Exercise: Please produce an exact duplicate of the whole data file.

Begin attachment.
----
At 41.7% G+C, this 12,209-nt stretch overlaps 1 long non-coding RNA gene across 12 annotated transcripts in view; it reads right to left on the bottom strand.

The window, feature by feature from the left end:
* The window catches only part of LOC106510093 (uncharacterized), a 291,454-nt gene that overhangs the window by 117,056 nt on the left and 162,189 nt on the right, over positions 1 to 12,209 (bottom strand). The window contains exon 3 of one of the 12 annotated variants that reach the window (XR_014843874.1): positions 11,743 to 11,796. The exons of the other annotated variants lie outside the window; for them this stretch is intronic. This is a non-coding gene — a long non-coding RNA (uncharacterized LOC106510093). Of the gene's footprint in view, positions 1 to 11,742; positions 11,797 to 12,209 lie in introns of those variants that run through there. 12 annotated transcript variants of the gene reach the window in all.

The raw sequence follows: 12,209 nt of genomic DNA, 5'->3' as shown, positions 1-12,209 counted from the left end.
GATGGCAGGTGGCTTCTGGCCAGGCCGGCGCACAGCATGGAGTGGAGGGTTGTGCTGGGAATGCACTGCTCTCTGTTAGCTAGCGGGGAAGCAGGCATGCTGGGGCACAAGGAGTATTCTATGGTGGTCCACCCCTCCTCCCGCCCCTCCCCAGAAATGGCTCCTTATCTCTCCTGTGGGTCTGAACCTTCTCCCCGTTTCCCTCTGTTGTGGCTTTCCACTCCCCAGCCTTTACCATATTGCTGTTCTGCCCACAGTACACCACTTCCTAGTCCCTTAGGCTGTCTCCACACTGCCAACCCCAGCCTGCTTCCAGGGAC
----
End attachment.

At 41.7% G+C, this 12,209-nt stretch overlaps 1 long non-coding RNA gene across 12 annotated transcripts in view; it reads right to left on the bottom strand.

The window, feature by feature from the left end:
* The window catches only part of LOC106510093 (uncharacterized), a 291,454-nt gene that overhangs the window by 117,056 nt on the left and 162,189 nt on the right, over positions 1 to 12,209 (bottom strand). The window contains exon 3 of one of the 12 annotated variants that reach the window (XR_014843874.1): positions 11,743 to 11,796. The exons of the other annotated variants lie outside the window; for them this stretch is intronic. This is a non-coding gene — a long non-coding RNA (uncharacterized LOC106510093). Of the gene's footprint in view, positions 1 to 11,742; positions 11,797 to 12,209 lie in introns of those variants that run through there. 12 annotated transcript variants of the gene reach the window in all.

The raw sequence follows: 12,209 nt of genomic DNA, 5'->3' as shown, positions 1-12,209 counted from the left end.
GATGGCAGGTGGCTTCTGGCCAGGCCGGCGCACAGCATGGAGTGGAGGGTTGTGCTGGGAATGCACTGCTCTCTGTTAGCTAGCGGGGAAGCAGGCATGCTGGGGCACAAGGAGTATTCTATGGTGGTCCACCCCTCCTCCCGCCCCTCCCCAGAAATGGCTCCTTATCTCTCCTGTGGGTCTGAACCTTCTCCCCGTTTCCCTCTGTTGTGGCTTTCCACTCCCCAGCCTTTACCATATTGCTGTTCTGCCCACAGTACACCACTTCCTAGTCCCTTAGGCTGTCTCCACACTGCCAACCCCAGCCTGCTTCCAGGGAC